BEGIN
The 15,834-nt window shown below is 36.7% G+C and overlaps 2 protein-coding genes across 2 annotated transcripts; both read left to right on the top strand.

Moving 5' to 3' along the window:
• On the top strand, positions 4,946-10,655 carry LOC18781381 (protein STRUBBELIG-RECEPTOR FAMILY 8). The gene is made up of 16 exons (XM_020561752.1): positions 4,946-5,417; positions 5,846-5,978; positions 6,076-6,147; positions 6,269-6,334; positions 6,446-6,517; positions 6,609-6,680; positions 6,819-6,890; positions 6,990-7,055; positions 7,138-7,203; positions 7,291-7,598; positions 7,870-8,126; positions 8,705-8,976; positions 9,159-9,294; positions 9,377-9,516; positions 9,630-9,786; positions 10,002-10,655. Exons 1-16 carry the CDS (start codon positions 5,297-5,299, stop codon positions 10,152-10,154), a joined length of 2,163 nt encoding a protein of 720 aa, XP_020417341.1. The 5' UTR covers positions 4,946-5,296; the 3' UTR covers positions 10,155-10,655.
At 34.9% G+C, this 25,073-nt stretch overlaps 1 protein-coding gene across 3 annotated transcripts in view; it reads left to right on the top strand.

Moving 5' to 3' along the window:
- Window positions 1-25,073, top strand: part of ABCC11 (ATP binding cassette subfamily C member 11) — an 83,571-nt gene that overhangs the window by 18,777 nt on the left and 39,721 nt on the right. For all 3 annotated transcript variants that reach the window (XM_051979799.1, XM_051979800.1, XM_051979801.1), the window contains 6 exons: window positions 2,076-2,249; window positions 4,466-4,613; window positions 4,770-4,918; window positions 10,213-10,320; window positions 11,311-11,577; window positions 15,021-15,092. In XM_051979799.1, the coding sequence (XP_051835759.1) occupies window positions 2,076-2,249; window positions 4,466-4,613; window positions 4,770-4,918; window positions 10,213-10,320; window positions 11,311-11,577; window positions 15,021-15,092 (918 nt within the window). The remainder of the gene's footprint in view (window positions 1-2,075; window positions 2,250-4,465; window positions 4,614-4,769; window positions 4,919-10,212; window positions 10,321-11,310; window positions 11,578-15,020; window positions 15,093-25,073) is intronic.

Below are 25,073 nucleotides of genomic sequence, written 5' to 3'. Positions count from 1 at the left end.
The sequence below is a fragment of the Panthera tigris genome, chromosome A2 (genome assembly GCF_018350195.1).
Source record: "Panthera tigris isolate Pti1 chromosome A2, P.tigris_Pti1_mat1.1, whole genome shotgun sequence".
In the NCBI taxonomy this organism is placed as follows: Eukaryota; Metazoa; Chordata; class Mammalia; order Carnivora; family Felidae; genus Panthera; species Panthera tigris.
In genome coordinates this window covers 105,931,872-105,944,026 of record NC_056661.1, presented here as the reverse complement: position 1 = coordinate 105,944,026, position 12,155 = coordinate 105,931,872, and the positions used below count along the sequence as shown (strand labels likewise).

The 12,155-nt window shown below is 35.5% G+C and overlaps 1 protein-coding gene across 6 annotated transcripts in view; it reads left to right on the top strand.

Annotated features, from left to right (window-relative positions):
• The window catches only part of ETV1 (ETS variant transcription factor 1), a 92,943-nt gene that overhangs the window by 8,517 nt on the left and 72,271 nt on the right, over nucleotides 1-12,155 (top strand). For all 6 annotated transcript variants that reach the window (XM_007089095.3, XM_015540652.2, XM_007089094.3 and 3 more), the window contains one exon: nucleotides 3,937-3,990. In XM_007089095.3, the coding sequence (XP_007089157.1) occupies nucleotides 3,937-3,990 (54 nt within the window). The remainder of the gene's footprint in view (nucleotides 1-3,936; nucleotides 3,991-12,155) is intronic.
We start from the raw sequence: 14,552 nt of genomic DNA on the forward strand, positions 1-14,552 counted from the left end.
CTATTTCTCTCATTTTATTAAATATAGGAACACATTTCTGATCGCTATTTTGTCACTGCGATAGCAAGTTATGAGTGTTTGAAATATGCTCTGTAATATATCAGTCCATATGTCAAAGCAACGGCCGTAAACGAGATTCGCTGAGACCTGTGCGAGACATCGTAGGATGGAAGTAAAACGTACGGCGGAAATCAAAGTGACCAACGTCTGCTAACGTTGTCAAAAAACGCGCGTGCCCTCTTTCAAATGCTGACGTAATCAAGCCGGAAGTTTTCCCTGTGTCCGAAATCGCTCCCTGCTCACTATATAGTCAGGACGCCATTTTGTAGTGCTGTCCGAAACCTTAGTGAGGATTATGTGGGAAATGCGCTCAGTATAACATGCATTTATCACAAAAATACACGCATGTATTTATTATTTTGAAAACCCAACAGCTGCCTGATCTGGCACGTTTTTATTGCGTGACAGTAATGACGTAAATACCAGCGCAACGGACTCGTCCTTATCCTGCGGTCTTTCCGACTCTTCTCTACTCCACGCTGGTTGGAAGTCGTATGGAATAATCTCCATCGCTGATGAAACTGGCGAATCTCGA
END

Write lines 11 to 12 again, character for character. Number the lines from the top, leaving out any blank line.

In genome coordinates this window covers 105,931,872-105,944,026 of record NC_056661.1, presented here as the reverse complement: position 1 = coordinate 105,944,026, position 12,155 = coordinate 105,931,872, and the positions used below count along the sequence as shown (strand labels likewise).

The 12,155-nt window shown below is 35.5% G+C and overlaps 1 protein-coding gene across 6 annotated transcripts in view; it reads left to right on the top strand.